About this podcast episode

Why is emotional intelligence so important for agile teams?

Dr. Tan Trung (John) Luong, Sr. Expert Consultant at Orianda Solutions AG, will help answer that question.

Having written an essential article on Springer Media and pulling from years of personal experience, Dr. John shares stories and expertise with Bill Raymond to help you learn:

✅ The definition of emotional intelligence (or EI)

✅ Why EI is important within agile teams

✅ Why is Emotional intelligence important

✅ The four dimensions of emotional intelligence

✅ How you can lead EI initiatives in your organization


(transcripts are auto-generated, so please excuse the brevity)

Bill Raymond: Can you define what you mean by emotional intelligence?

First, we have appraisal and expression of emotions in oneself. Second, appraisal and recognition of emotions in others. Third, use of emotions to facilitate performance. And fourth, regulation of emotions in oneself.

Bill Raymond: Hi, and welcome to the podcast. Today, I’m joined by Dr. John Luong, senior expert consultant at Orienta Solutions AG.

Bill Raymond: Hi, Dr. John, how are you today?

Tan Trung Audio: I’m great today. Thank, very much for having me today here and it’s just, it’s big honor for me, you know, to be now part of your very great podcast.

Bill Raymond: Well, thank you, and I’m excited to have you here too. Today, we’re going to talk about the importance of emotional intelligence for successful agile teams. I think this is a really important topic because, as most of our listeners know, if you’ve been listening to this podcast, we do talk about agile and we talk about frameworks such as Scrum and things like that.

What we need for agile

Bill Raymond: But the other thing that’s really important, that we need to recognize, is that in order to really use agile and get the promise of agile, is that we have these small, tight-knit teams that work together, and they need to work together effectively. And to work together effectively, yeah, we can just say, sit in a room and work togetheror meet together frequently. However, we know that it’s much more than that. We have to take into account a lot of personal interactions, and how we work together as teams is very important. That’s why we’ve had people like Lisa Adkins talking about how executive leaders can create the space for agile to flourish.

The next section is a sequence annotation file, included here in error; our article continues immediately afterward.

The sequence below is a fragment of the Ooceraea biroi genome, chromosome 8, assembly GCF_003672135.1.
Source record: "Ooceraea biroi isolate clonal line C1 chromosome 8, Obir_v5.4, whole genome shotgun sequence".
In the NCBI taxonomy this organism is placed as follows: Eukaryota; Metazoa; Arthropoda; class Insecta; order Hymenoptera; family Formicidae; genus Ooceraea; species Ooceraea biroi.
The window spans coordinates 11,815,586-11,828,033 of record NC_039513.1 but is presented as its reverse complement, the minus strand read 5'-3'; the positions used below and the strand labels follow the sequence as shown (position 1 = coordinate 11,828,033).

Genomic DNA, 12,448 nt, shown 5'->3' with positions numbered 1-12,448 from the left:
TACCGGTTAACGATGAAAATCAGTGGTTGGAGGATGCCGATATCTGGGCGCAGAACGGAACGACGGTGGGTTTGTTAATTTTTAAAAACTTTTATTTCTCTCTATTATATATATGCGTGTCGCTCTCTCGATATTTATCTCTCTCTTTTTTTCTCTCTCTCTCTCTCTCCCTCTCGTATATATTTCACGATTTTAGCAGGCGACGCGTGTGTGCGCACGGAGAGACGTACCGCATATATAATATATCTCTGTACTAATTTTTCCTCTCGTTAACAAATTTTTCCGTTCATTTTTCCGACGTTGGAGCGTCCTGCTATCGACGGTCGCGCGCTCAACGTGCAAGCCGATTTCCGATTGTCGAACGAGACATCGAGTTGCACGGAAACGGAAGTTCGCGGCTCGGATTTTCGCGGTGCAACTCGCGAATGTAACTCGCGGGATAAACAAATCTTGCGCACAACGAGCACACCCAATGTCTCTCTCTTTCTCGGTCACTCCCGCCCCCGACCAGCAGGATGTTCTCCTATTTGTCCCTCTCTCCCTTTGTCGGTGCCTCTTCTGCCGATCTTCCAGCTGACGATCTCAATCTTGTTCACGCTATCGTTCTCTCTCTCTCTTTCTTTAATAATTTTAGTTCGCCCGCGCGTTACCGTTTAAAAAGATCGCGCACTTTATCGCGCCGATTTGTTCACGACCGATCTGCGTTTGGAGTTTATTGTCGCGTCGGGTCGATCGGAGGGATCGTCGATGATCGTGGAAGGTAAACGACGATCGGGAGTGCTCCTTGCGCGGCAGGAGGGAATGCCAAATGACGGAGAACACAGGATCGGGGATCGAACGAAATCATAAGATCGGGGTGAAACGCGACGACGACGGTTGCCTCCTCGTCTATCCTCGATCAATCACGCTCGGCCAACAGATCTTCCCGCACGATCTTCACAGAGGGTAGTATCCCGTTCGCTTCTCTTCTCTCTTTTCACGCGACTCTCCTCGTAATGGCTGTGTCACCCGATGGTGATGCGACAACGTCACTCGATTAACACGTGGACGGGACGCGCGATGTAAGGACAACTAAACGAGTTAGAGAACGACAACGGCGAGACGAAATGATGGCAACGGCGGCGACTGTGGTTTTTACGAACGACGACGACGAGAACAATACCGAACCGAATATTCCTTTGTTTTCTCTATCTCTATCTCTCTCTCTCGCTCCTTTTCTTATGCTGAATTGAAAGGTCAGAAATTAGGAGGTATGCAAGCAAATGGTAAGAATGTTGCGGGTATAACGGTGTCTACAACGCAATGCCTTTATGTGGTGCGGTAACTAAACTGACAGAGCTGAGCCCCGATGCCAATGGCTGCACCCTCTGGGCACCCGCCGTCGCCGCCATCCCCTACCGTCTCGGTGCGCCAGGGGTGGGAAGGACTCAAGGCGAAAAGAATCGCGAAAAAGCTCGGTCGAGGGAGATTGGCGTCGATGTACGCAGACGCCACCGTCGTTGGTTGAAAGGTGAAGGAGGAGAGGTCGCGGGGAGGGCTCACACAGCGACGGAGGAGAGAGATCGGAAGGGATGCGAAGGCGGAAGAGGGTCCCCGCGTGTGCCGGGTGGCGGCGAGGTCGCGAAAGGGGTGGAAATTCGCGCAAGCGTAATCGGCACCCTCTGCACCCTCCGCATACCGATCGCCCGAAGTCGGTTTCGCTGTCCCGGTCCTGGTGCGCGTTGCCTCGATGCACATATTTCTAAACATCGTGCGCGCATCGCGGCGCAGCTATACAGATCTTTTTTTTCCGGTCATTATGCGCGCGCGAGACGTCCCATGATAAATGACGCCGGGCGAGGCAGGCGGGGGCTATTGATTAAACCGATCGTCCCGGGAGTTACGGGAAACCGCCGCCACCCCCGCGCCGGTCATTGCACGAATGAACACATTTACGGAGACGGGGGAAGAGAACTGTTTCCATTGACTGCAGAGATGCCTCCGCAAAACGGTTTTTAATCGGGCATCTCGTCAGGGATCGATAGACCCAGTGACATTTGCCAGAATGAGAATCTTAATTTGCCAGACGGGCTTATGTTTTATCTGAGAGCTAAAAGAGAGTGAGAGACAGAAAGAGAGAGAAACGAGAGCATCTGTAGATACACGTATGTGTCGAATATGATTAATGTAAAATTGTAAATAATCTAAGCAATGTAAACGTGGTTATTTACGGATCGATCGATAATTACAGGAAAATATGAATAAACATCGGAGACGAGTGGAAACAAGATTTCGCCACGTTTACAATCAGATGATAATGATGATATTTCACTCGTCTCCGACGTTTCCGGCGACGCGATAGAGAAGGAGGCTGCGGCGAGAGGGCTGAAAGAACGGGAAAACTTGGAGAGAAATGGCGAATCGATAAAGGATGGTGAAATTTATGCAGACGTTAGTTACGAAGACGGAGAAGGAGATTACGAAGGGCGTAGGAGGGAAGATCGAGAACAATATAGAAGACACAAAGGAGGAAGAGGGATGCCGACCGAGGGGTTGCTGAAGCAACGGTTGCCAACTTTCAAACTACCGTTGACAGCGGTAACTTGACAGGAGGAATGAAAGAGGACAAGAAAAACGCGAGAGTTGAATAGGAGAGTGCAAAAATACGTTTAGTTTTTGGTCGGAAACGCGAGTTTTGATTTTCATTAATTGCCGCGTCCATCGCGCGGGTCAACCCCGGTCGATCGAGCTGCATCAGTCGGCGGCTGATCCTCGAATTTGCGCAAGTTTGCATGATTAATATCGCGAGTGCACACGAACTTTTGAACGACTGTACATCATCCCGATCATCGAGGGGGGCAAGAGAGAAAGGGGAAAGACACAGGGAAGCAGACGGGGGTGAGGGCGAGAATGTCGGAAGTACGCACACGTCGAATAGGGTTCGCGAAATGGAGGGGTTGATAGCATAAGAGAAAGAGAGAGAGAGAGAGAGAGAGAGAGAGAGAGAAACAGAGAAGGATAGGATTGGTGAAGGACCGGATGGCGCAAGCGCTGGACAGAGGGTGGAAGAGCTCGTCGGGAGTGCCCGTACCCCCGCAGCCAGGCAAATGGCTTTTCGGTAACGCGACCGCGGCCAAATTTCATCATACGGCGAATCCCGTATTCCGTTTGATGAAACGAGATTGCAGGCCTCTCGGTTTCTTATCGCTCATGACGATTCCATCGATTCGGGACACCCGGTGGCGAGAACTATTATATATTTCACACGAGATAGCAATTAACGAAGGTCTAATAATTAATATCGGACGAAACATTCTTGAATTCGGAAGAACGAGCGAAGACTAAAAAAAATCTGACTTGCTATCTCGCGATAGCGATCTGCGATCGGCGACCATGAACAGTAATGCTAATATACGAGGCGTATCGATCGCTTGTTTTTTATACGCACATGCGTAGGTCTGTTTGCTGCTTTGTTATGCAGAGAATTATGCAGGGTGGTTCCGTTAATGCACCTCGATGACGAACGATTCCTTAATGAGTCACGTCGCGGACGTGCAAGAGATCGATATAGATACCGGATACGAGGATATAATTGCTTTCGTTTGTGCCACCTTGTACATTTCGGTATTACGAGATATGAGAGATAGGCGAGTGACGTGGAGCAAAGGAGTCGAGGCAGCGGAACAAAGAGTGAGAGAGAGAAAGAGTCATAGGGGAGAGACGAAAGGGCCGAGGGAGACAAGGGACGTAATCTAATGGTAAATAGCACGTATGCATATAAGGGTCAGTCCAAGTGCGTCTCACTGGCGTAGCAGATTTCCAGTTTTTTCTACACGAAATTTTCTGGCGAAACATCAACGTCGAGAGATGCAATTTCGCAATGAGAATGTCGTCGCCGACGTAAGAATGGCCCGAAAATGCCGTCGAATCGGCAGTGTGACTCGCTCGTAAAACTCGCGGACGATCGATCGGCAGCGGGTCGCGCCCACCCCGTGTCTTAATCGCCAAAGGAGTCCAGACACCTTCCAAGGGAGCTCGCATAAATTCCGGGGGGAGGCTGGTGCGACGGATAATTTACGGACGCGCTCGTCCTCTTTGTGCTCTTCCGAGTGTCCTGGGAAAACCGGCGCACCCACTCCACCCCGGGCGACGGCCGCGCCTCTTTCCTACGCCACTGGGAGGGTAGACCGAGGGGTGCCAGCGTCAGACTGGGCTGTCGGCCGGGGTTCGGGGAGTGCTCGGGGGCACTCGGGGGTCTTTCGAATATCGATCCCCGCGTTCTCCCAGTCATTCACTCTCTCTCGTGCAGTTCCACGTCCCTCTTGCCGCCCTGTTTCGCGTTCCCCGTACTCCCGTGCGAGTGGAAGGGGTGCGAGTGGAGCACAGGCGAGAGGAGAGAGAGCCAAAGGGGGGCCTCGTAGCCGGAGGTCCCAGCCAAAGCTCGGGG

Bill Raymond: And that’s why we had Alla Weinberg on talking about building a culture of psychological safety.

Today on the podcast

Bill Raymond: So today, what we’re going to do is talk about emotional intelligence with Dr. John. And I’m really excited about this topic because it’s yet another important element of having successful teams.

Introducing Dr. John

Bill Raymond: But before we get started, Dr. John, could you please introduce yourself?

Tan Trung Audio: Yes, of course. But before I talk about myself, I would just like to use this opportunity to say big thank you to the two co-authors of that research and the paper you’re going to discuss today, which is Professor Sanka Sarajah, the current Dean and Professor Vision we are Kudi, the former Dean of the School of Management at the University of Bradford.

Tan Trung Audio: Thank you so much for your help over the last couple of years. And yeah, so my name is Dr. John Luong. I’m originally Vietnamese. I’ve been living and working in many different countries in Asia, in US, and also in Europe, currently based in Germany. And as said, I’m currently working for Orienta Solutions AG, which is a Swiss company.

Very strong expertise in real or locomotive industry, andbefore that, I was working for a couple of major airlines and armed forces, so I’m almost 20 years in the IT consulting business. So that’s me in a nutshell.

Bill Raymond: Let’s go ahead and talk a little bit about this article. And the article, this is actually how we found you. And the title of the article, is, “Do Agile-Managed Information Systems Projects Fail Due to a Lack of Emotional Intelligence?